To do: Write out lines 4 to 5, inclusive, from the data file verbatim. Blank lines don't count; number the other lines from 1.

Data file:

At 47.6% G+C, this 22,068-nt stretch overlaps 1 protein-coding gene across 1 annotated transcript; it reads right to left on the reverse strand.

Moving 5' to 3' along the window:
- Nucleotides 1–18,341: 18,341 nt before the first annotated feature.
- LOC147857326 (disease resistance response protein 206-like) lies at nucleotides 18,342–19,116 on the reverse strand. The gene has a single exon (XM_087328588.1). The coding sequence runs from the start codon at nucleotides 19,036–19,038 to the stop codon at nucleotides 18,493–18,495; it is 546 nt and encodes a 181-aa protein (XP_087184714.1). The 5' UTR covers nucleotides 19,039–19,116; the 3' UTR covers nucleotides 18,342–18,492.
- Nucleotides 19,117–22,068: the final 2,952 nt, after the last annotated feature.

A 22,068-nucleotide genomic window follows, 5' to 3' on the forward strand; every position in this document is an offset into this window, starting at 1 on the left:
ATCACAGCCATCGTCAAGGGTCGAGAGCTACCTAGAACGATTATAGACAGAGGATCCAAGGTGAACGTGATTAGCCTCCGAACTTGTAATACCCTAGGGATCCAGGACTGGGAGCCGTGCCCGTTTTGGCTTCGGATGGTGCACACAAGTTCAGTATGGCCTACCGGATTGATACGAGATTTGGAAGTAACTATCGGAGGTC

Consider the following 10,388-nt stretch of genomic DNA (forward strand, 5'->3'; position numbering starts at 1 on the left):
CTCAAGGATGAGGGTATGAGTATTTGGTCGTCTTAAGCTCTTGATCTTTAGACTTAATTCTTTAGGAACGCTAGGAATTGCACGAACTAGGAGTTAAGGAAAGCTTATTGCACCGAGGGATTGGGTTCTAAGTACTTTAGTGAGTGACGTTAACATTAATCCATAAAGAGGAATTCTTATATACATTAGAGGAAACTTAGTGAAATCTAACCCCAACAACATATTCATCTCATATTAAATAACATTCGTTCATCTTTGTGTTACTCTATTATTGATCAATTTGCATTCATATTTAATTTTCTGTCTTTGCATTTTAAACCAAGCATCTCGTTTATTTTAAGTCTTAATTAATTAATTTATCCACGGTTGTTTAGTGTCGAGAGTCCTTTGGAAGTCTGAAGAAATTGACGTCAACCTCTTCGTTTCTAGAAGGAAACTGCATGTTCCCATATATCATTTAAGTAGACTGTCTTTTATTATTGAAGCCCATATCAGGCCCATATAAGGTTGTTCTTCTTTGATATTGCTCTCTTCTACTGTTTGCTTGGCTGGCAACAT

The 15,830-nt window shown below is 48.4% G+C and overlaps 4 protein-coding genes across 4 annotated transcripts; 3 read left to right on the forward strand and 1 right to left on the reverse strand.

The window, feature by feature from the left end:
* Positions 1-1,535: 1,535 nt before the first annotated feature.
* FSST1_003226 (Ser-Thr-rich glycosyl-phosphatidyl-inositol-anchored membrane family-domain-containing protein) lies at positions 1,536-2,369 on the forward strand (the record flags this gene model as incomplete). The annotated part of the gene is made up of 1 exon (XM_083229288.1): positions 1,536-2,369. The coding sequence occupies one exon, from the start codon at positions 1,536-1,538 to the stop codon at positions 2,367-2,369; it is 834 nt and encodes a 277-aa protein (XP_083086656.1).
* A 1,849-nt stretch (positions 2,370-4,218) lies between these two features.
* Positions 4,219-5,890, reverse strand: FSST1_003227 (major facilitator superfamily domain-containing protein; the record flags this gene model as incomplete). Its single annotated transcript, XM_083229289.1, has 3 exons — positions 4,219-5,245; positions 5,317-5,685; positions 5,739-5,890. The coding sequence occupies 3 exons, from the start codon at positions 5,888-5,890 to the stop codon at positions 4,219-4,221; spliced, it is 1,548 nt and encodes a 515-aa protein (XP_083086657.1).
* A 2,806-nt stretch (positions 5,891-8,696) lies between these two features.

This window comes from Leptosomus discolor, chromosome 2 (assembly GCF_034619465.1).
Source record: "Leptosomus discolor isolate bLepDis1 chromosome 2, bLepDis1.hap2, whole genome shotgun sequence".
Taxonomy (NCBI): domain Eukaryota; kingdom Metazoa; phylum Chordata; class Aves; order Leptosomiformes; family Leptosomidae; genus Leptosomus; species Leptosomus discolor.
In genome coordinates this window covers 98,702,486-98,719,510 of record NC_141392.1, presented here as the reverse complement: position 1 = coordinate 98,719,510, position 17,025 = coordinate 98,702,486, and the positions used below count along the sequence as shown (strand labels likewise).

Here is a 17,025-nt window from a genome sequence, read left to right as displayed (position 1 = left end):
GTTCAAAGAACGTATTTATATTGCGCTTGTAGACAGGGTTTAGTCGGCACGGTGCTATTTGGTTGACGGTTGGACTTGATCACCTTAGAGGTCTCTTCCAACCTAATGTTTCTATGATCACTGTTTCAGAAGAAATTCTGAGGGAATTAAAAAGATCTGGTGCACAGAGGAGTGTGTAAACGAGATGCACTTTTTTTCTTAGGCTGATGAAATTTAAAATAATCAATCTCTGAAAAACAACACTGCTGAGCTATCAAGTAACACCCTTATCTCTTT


- LOC147857326 (disease resistance response protein 206-like) lies at nucleotides 18,342–19,116 on the reverse strand. The gene has a single exon (XM_087328588.1). The coding sequence runs from the start codon at nucleotides 19,036–19,038 to the stop codon at nucleotides 18,493–18,495; it is 546 nt and encodes a 181-aa protein (XP_087184714.1). The 5' UTR covers nucleotides 19,039–19,116; the 3' UTR covers nucleotides 18,342–18,492.
- Nucleotides 19,117–22,068: the final 2,952 nt, after the last annotated feature.